Plenty of people dream about how great it would be if they could only work from home.
They’d suddenly have much more free time, they’d not miss the rigorous commute, they’d save gas and transportation costs. And they’d suddenly develop a superhuman ability to multitask, allowing them to perform their job while running errands, picking up the kids from school and catching their favorite daytime TV shows – all during the work day.
Unfortunately it doesn’t work that way and failing to understand the pitfalls of telecommuting can lead to low productivity and possible failure.
It is precisely the results of this notion that has caused many companies to pull back on the telecommuting opportunities they offer while others have implemented training and monitoring systems to help their employees be productive.
If you work an 8 hour day at your job, then plan on putting in 8 hours while working from home. And every interruption, every short trip to the store, every phone call adds more time to your work day, meaning what used to be an 8 hour day could easily turn into 12 hours per day or more.
The numbers of people telecommuting is skyrocketing and today there are an estimated 35 million who work from home across the country, with numbers expected to rise to 43% of all workers by 2016 involved in some form of telecommuting.
Obviously, there are significant benefits to telecommuting both to the employee and to the employer:
WORKER BENEFITS OF TELECOMMUTING:
- An extra hour of sleep each day because of time saved commuting
- In most cases, scheduling of the work day is at the employee’s discretion
- Money is saved from not going out for lunch
- More free time with family and friends
- Location independent work offers opportunity if you’re a rural worker otherwise unable to commute
- No office politics, no interruptions, less stress, and no shoes required
EMPLOYER BENEFITS OF TELECOMMUTING:
- Lower square footage, often eliminating entire buildings. IBM has saved $50 million in real estate costs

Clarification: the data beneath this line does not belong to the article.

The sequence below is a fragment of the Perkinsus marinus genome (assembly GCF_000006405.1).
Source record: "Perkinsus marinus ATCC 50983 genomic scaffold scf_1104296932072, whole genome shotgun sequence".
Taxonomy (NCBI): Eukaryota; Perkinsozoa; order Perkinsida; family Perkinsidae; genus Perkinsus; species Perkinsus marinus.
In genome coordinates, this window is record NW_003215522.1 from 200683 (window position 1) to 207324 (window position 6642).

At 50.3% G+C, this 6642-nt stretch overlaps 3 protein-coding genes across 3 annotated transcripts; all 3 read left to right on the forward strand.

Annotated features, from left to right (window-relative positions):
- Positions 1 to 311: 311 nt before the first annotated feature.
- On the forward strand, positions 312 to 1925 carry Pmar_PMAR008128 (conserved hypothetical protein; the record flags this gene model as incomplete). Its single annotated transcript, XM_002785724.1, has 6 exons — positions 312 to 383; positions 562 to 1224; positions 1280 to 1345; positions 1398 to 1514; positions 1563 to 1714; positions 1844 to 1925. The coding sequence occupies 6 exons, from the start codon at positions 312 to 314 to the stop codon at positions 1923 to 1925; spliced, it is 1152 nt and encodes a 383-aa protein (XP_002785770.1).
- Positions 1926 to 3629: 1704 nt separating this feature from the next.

- Increased applicant pool to pick from, since distance is less important
- Hiring sight unseen reduces the potential for discrimination
- Happier employees. Stats show most employees would forego a raise for the opportunity to work from home.
- Lower attrition rates, saving the cost of training new staff
And there are disadvantages as well. Even though the concept has been around for a few decades, it is still relatively new and imperfect. Both workers and businesses are learning as they go. In order for telecommuting to be successful, companies have to change the way they run their businesses.
The initial savings from smaller offices must be supported with new training, new computer equipment and new operations systems. For the employee, too often there is no set of instructions for telecommuting, and the change can lead to frustration and even failure:
WORKER DISADVANTAGES OF TELECOMMUTING:
- Lack of social interaction is a large factor. Water cooler chat does have its value. And the hustle and bustle of the office environment does often contribute to productivity
- Lack of discipline can lead to uncompleted projects. Regular interruptions can be a deal breaker.
- Family and friends don’t get it – they continue to stop by and/or call during the work day
- The “out of sight, out of mind” effect can make the telecommuter at the top layoff lists during economic downturns
- Motivation is hard to maintain for some. Setting daily goals is a good place to start.
EMPLOYER DISADVANTAGES OF TELECOMMUTING:
- Difficult to monitor productivity. Some companies find that contract work is most efficient for telecommuters
- Must change management styles. The inability to actually see workers has to be replaced with new systems
- Will need to add technology, such as a VPN (virtual private network) to assist in monitoring remote workers
- Cost of equipment: computer, router, internet service.
- HR department will miss issues regarding worker’s comp, equal pay, harassment or unionizing efforts.
TELECOMMUTING – MAKING IT WORK
If you have been given an opportunity to work from home, it is important that you first establish a daily regimen, just as though you were still working in the office. The routine of getting up, dressing and preparing for the work day is a necessity.
Many use the morning commute to mentally review the upcoming day’s activities. The home worker must also take this time to mentally prep for the day’s business. Consider what your projects are and what your goals are for the day.
- Dress for work, even if it is home-casual.
- Set aside a regular place to work and use it.
- Don’t allow interruptions to your day. Remind family and friends that you are “at work.”
- Stay motivated – set daily achievement goals
- The only “extra” time you have each day is the amount of time you have saved from commuting. Limit your extracurricular work day activities to that amount of time.
- Consider a hybrid situation where you spend a few days in the office each week
Success will depend on many things, ranging from the specific nature of your work, to your ability to get the job done without benefit of a bona fide office environment. As long as you acknowledge the challenges from the beginning, you will be better equipped to conquer them as a telecommuter.